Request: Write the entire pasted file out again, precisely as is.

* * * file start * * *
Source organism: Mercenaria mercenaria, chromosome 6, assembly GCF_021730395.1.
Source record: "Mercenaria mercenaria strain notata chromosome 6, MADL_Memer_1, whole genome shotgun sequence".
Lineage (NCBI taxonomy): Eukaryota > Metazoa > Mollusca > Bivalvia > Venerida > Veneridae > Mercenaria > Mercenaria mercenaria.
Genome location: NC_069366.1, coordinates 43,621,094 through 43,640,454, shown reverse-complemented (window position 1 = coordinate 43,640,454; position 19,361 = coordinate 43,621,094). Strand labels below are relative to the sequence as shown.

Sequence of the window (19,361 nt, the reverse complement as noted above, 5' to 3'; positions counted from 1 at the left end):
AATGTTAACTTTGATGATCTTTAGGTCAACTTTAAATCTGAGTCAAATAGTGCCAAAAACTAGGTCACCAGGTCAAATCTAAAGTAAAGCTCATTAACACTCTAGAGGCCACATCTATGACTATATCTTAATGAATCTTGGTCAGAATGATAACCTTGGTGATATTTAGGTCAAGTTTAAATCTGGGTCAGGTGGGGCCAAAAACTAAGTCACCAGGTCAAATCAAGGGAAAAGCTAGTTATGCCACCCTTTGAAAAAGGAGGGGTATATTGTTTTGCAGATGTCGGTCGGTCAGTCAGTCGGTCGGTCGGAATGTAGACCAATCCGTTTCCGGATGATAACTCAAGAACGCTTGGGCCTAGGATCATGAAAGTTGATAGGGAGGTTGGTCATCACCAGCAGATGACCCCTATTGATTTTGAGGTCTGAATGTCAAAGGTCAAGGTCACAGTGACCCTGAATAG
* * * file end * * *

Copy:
Source organism: Mercenaria mercenaria, chromosome 6, assembly GCF_021730395.1.
Source record: "Mercenaria mercenaria strain notata chromosome 6, MADL_Memer_1, whole genome shotgun sequence".
Lineage (NCBI taxonomy): Eukaryota > Metazoa > Mollusca > Bivalvia > Venerida > Veneridae > Mercenaria > Mercenaria mercenaria.
Genome location: NC_069366.1, coordinates 43,621,094 through 43,640,454, shown reverse-complemented (window position 1 = coordinate 43,640,454; position 19,361 = coordinate 43,621,094). Strand labels below are relative to the sequence as shown.

Sequence of the window (19,361 nt, the reverse complement as noted above, 5' to 3'; positions counted from 1 at the left end):
AATGTTAACTTTGATGATCTTTAGGTCAACTTTAAATCTGAGTCAAATAGTGCCAAAAACTAGGTCACCAGGTCAAATCTAAAGTAAAGCTCATTAACACTCTAGAGGCCACATCTATGACTATATCTTAATGAATCTTGGTCAGAATGATAACCTTGGTGATATTTAGGTCAAGTTTAAATCTGGGTCAGGTGGGGCCAAAAACTAAGTCACCAGGTCAAATCAAGGGAAAAGCTAGTTATGCCACCCTTTGAAAAAGGAGGGGTATATTGTTTTGCAGATGTCGGTCGGTCAGTCAGTCGGTCGGTCGGAATGTAGACCAATCCGTTTCCGGATGATAACTCAAGAACGCTTGGGCCTAGGATCATGAAAGTTGATAGGGAGGTTGGTCATCACCAGCAGATGACCCCTATTGATTTTGAGGTCTGAATGTCAAAGGTCAAGGTCACAGTGACCCTGAATAG